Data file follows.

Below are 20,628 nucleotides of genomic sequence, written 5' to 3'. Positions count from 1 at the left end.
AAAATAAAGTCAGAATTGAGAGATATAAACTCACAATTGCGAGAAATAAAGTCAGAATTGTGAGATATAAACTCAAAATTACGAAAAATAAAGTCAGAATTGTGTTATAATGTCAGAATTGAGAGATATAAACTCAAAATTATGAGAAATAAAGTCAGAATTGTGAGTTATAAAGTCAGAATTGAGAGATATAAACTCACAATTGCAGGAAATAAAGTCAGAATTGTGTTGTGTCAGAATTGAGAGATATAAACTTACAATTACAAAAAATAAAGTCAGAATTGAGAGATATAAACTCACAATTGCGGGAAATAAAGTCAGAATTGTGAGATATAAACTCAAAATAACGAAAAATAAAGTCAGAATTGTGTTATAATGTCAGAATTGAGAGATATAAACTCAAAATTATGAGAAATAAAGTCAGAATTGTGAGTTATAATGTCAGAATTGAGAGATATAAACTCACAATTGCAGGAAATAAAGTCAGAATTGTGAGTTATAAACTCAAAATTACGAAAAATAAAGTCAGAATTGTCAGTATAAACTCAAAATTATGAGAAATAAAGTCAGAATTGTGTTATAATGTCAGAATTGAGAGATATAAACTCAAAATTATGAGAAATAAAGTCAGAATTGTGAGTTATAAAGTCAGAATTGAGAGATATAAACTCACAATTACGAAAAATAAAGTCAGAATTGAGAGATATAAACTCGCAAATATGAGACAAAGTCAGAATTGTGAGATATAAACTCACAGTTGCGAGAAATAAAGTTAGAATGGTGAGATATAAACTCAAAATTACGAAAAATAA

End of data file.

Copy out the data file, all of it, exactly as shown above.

Below are 20,628 nucleotides of genomic sequence, written 5' to 3'. Positions count from 1 at the left end.
AAAATAAAGTCAGAATTGAGAGATATAAACTCACAATTGCGAGAAATAAAGTCAGAATTGTGAGATATAAACTCAAAATTACGAAAAATAAAGTCAGAATTGTGTTATAATGTCAGAATTGAGAGATATAAACTCAAAATTATGAGAAATAAAGTCAGAATTGTGAGTTATAAAGTCAGAATTGAGAGATATAAACTCACAATTGCAGGAAATAAAGTCAGAATTGTGTTGTGTCAGAATTGAGAGATATAAACTTACAATTACAAAAAATAAAGTCAGAATTGAGAGATATAAACTCACAATTGCGGGAAATAAAGTCAGAATTGTGAGATATAAACTCAAAATAACGAAAAATAAAGTCAGAATTGTGTTATAATGTCAGAATTGAGAGATATAAACTCAAAATTATGAGAAATAAAGTCAGAATTGTGAGTTATAATGTCAGAATTGAGAGATATAAACTCACAATTGCAGGAAATAAAGTCAGAATTGTGAGTTATAAACTCAAAATTACGAAAAATAAAGTCAGAATTGTCAGTATAAACTCAAAATTATGAGAAATAAAGTCAGAATTGTGTTATAATGTCAGAATTGAGAGATATAAACTCAAAATTATGAGAAATAAAGTCAGAATTGTGAGTTATAAAGTCAGAATTGAGAGATATAAACTCACAATTACGAAAAATAAAGTCAGAATTGAGAGATATAAACTCGCAAATATGAGACAAAGTCAGAATTGTGAGATATAAACTCACAGTTGCGAGAAATAAAGTTAGAATGGTGAGATATAAACTCAAAATTACGAAAAATAA